Sugar made me feel like I had been run over by an emotional dump truck. I have never been so angry, sad, and happy when finishing a book. Needless to say, this plot is going to wreck you. I’m not a big fan of books that take me through an emotional wringer, but I don’t begrudge those of you who are. In the end, it reminded me of Wally Lamb’s She’s Come Undone, which I was fascinated by in my own young adulthood. I gave it four stars despite its turmoil because I really had trouble putting it down. If you need a good cathartic cry, this will do the deed.
I’m the fat Puerto Rican–Polish girl who doesn’t feel like she belongs in her skin, or anywhere else for that matter. I’ve always been too much and yet not enough.
Sugar Legowski-Gracia wasn’t always fat, but fat is what she is now at age seventeen. Not as fat as her mama, who is so big she hasn’t gotten out of bed in months. Not as heavy as her brother, Skunk, who has more meanness in him than fat, which is saying something. But she’s large enough to be the object of ridicule wherever she is: at the grocery store, walking down the street, at school. Sugar’s life is dictated by taking care of Mama in their run-down home—cooking, shopping, and, well, eating. A lot of eating, which Sugar hates as much as she loves.
When Sugar meets Even (not Evan—his nearly illiterate father misspelled his name on the birth certificate), she has the new experience of someone seeing her and not her body. As their unlikely friendship builds, Sugar allows herself to think about the future for the first time, a future not weighed down by her body or her mother.
Soon Sugar will have to decide whether to become the girl that Even helps her see within herself or to sink into the darkness of the skin-deep role her family and her life have created for her.
First,this book is paced to develop the character of Sugar. I thought there were some lulls created by repetition of events, so it could have been more tightly plotted, but since the lulls coincide with low points in Sugar’s life, they can be passed off as metaphorical. As far as characters go, they are going to wreck you almost as much as the plot. Even is very thing a romantic interest could be, and Sugar is someone readers can genuinely get invested in. I usually have problems with characters like Sugar, and I did find her passive acceptance of everything very irritating, but she did grow and develop into someone I could enjoy. I also usually have a problem when a book equates weight loss with being happier because usually weight is a symptom of something much bigger than just a lack of self control. The author did address Sugar’s emotions as part of the problem, and the weight loss was something Sugar liked, but she liked her emotional life worked out more, so I’m not going to complain about it this time. Some of the weight loss stuff felt like it was from a guidance counselor pamphlet rather than personal experience – who uses the word nutritious as a teen? Overall, I liked the book, but it took a lot out of me, and I wasn’t really happy with the way everything worked out in the end – the big blow I took at the climax was never going to let me recover. This is a book for someone who likes emotional books, so if you want to laugh and cry and rage, this book is for you. I personally want to repress everything, so it wasn’t my favorite read. However, I think everyone should have to read something like this as part of empathy training. I’m not sure why people feel like they are allowed to taunt people openly about their weight – once when I was working at a bank, a total stranger told me I could be quite pretty if I wasn’t so chubby – and I think it would do the world some good to see what it really feels like to be playing a game of tug of war with food and happiness.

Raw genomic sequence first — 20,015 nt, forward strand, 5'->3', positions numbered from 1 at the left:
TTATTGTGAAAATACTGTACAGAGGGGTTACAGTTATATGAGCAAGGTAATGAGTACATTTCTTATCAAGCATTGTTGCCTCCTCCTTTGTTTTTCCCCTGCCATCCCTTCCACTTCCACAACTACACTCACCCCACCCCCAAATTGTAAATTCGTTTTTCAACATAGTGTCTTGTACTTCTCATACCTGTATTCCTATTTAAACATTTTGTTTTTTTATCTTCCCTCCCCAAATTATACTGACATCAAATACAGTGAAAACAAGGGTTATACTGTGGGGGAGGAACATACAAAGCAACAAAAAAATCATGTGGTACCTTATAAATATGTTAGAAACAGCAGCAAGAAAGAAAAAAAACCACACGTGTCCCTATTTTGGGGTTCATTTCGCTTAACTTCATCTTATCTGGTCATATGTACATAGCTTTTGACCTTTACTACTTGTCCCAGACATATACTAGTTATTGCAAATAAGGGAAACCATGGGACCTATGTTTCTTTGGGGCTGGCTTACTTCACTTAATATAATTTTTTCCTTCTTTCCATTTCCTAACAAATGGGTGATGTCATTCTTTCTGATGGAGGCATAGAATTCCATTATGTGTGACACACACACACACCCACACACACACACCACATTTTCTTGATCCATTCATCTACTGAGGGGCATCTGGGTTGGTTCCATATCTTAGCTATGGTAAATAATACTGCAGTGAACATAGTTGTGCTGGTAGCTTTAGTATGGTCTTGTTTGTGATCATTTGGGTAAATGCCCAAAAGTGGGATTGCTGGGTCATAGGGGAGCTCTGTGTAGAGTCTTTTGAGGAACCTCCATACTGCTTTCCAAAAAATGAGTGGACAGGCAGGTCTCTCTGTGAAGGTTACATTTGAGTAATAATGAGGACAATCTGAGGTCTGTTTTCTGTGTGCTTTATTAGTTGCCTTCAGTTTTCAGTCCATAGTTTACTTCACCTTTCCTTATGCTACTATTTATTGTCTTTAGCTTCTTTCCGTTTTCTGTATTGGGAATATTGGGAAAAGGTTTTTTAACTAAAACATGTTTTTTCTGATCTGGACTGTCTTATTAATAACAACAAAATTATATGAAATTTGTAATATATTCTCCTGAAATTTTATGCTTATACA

I received a copy of this book from the publisher via NetGalley in exchange for an honest review.